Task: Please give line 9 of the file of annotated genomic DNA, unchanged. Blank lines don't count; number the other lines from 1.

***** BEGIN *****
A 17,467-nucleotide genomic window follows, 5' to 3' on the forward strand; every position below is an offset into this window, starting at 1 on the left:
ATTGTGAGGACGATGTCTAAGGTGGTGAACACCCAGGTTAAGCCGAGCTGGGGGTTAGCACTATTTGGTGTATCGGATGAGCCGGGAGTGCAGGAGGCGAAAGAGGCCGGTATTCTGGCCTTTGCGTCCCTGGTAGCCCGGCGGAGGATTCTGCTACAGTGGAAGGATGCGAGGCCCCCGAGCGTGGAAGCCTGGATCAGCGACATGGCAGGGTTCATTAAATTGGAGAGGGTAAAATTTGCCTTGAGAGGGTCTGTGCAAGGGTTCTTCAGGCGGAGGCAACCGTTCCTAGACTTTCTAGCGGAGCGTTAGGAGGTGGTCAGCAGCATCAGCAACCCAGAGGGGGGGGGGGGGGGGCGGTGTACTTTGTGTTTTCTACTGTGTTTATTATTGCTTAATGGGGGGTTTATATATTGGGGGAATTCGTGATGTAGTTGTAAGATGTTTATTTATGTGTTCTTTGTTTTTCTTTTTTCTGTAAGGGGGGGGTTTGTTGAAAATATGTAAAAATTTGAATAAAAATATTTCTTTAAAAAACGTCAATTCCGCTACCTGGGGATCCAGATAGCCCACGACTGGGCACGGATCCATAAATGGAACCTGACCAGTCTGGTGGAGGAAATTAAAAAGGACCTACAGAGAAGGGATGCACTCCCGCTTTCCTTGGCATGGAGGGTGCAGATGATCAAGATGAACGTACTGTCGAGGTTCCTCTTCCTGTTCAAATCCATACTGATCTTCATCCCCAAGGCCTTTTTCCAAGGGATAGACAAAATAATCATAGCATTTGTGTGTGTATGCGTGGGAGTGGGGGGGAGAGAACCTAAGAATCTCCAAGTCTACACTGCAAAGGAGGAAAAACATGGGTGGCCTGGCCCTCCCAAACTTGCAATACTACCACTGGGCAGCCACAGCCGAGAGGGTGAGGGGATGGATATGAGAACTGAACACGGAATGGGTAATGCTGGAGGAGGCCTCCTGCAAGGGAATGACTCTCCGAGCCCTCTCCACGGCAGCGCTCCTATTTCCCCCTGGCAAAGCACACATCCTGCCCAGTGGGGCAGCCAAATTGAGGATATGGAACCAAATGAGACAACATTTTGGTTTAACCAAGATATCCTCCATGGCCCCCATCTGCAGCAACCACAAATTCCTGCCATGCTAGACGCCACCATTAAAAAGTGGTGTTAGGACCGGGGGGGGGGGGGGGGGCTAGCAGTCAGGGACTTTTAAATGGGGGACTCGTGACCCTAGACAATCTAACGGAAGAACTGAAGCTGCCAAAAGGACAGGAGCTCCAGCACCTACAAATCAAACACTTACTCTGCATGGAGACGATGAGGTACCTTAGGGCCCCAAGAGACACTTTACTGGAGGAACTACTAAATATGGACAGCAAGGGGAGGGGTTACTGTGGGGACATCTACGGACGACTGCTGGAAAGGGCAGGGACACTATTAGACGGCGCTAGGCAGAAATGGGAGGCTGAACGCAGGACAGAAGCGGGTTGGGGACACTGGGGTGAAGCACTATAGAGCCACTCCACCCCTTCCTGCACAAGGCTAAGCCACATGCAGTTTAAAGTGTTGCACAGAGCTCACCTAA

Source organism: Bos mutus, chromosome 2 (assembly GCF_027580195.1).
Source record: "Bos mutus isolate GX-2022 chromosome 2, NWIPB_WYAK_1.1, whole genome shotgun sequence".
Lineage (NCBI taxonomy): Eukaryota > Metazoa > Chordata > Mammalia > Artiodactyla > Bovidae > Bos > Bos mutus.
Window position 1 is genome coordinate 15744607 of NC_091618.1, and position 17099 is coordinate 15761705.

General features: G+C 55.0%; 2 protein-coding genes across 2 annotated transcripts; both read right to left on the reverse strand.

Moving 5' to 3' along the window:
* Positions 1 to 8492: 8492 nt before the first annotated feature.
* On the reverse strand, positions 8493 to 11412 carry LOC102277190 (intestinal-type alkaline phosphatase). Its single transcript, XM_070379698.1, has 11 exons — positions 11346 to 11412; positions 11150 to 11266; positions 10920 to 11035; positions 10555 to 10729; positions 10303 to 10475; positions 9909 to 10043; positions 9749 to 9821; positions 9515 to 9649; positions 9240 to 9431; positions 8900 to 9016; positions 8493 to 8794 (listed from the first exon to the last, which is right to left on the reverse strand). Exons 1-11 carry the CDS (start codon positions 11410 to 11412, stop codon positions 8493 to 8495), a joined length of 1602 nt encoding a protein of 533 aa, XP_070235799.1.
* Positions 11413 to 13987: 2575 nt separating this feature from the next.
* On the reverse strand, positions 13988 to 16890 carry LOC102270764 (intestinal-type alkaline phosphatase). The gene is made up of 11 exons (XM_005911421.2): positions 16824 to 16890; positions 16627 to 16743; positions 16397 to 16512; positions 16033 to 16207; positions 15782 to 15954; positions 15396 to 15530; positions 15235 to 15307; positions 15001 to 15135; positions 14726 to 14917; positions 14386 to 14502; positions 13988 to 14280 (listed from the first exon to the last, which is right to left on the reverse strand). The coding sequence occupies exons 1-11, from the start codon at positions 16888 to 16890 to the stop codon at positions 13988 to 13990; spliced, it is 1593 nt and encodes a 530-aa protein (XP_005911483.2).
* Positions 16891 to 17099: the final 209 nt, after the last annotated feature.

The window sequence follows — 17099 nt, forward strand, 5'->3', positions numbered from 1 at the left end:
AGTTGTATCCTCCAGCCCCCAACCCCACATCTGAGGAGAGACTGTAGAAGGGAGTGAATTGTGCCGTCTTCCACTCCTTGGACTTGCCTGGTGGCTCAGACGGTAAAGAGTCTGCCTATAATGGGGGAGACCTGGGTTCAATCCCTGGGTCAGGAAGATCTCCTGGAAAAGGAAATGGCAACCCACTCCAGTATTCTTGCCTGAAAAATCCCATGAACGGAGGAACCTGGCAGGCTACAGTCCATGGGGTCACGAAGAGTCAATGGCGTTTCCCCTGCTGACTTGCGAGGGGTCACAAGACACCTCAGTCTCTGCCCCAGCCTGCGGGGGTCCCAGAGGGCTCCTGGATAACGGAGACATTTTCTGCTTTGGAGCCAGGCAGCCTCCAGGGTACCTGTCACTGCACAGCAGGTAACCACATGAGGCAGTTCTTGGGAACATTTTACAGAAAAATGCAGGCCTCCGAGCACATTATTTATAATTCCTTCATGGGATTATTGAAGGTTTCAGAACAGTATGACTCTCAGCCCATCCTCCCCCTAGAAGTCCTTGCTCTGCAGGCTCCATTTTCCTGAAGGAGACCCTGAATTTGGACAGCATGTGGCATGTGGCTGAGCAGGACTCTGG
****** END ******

* Positions 1 to 8492: 8492 nt before the first annotated feature.